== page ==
EG I’m also aware that it can be really helpful when we’re talking about serotonin - we’re talking about the sort of neurobiology - neuroscience of all of this that can actually be really helpful for both the children, young people and their parents to understand the way the brain works actually. And that, as you’re saying, when children are in a calm state, and parents too, is the time to be engaging with them in reflection. Because that’s when they’re brain ready to do that. But explaining the impact of trauma on brain and body can be helpful for children and young people and parents, can’t it?

CG Well I think it reduces the child’s feeling that I’m a bad kid, which most of these children - however much they want to say ‘it wasn’t my fault, it was all your fault. If you hadn’t asked me to do the dishes, then this wouldn’t have happened.’ They actually inside feel terrible and I don’t know many aggressive children who actually want to be aggressive, even although their body language is telling you that. Inside that is not what they want - they want to be able to manage, but they just don’t know how. In fact I think we had a child who asked his foster parents ‘please tell me’ - his social worker ‘please tell me how to behave.’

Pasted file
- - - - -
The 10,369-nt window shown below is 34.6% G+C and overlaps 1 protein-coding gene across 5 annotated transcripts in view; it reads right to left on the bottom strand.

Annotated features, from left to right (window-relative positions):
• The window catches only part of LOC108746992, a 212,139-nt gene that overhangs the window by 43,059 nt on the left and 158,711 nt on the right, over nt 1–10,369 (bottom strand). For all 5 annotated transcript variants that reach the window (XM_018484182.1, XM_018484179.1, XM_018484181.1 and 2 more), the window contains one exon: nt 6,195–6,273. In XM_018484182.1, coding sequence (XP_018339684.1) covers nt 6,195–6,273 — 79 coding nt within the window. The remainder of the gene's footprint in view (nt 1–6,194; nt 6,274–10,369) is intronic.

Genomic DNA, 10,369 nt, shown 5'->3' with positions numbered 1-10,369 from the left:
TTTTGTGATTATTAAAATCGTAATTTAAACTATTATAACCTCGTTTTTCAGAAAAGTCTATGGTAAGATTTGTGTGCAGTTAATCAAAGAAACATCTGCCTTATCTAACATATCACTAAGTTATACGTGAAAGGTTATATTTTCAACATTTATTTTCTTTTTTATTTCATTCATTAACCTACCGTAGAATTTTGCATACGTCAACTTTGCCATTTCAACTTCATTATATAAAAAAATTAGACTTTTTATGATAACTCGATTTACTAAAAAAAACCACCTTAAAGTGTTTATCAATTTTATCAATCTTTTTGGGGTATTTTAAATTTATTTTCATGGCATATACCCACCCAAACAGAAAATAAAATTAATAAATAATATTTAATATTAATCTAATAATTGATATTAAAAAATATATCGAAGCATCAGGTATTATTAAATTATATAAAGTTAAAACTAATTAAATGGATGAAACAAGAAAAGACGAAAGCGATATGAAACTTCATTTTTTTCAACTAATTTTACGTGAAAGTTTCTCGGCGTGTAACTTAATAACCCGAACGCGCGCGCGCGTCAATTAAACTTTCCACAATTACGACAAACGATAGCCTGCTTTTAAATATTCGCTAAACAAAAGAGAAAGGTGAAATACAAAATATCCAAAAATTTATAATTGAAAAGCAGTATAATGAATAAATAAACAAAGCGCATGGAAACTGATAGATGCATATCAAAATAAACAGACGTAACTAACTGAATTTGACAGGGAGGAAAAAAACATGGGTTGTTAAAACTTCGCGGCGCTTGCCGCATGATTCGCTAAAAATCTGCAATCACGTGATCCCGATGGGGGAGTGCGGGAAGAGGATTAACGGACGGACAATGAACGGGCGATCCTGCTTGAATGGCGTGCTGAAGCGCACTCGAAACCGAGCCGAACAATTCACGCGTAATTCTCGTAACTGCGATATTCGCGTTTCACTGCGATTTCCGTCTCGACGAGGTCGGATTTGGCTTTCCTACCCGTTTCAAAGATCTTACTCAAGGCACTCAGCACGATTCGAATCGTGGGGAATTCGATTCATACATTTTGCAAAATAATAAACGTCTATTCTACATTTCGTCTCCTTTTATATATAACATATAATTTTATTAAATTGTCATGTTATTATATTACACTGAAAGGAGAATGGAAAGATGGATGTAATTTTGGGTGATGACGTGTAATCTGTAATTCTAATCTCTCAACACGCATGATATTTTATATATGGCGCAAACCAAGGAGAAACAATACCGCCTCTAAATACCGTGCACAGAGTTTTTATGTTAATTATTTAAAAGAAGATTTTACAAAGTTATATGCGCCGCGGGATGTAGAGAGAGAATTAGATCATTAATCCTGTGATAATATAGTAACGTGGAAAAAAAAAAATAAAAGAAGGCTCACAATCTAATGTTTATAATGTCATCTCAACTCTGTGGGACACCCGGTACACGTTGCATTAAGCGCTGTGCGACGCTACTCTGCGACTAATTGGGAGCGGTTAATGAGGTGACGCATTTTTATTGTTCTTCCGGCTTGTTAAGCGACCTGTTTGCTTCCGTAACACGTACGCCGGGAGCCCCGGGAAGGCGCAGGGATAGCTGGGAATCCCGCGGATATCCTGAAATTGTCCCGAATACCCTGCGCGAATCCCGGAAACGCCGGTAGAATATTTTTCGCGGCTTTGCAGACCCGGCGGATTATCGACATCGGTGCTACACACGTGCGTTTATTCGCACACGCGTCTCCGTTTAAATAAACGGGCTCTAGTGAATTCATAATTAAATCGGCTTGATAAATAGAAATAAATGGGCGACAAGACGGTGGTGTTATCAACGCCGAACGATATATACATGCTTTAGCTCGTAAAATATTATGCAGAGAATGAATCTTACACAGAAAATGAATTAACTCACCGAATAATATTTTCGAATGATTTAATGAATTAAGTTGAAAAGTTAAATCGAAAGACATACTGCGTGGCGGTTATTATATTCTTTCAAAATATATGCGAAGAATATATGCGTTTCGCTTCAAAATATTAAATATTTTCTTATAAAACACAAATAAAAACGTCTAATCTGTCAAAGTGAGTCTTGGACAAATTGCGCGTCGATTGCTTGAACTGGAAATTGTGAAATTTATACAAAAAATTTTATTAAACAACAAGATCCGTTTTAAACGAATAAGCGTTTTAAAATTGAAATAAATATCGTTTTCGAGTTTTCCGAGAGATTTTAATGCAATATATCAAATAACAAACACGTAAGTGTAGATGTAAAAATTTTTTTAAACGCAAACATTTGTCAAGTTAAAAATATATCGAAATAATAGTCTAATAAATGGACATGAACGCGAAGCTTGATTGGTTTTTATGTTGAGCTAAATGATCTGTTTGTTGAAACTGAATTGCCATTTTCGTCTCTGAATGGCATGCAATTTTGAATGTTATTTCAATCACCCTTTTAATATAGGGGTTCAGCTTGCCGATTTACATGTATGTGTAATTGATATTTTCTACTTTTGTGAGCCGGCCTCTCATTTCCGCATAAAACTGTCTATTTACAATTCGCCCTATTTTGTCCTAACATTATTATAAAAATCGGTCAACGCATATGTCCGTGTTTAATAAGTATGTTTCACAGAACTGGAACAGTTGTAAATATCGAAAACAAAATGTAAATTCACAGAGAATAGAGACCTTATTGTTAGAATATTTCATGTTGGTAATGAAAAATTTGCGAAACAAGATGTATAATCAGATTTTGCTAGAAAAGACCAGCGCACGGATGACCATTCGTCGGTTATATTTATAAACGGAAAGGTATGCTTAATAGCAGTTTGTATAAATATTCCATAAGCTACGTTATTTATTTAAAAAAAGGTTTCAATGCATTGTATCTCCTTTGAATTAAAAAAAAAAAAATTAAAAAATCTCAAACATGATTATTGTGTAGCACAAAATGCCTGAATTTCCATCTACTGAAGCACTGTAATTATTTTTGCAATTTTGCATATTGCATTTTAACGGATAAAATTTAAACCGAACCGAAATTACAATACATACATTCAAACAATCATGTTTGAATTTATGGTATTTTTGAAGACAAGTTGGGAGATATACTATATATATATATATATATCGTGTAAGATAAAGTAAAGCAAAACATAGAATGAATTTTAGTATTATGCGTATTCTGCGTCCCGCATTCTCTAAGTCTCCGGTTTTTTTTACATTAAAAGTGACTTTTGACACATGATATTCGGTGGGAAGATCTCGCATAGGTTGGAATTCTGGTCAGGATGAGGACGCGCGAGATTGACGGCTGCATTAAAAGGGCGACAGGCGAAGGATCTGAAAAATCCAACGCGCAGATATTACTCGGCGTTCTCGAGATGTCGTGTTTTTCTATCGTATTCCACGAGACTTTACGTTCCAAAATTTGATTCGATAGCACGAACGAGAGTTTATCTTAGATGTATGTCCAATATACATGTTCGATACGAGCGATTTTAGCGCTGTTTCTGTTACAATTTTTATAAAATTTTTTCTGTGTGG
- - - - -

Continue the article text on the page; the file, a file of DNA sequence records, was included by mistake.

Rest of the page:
KW That’s right, yeah. We did, we had a wee boy that said, yeah ‘can you tell me how to behave.’ And it wasn’t’ that he didn’t want to, it was that - can’t do, not won’t to.

EG And I guess the other thing to remember is that going right back to the beginning in some senses is that babies are born relational. And so although that external behaviour can be very violent and scary, underneath there is a need for a relationship and it’s to remember that.

CG And I think one of the things that Karen has done is - that we use a lot at Adapt - is to prepare our fantastic poster, calling a Calming Poster.

KW Yeah, and that’s just about other strategies and helping them to manage their feelings and their anger. We used to call it an Anger Poster, but we changed it to Calming Poster cos it is about helping them calm down rather than…

EG And to teach new behaviours as you said Karen.

KW Teach new behaviours.

CG And it’s on the poster - lovely - Karen has made it all lovely coloured and beautiful so that parents can look at it and children can look at it at those points in time whenever they’re brain just can’t figure it out.

KW And it’s about helping them to practise - we use the word practise a lot for parents and for children, you know because their children need to practise new ways in managing their behaviour.

EG And where would people who were looking for that poster for example - where could they find that?

KW I don’t think it’s on the website, but I mean it’s something that we could certainly put on the website. Well we give it to parents or we can adapt it for each child - just putting their name on it and different things that will work for them. Cos different things work for different children.

EG So it could go on your website.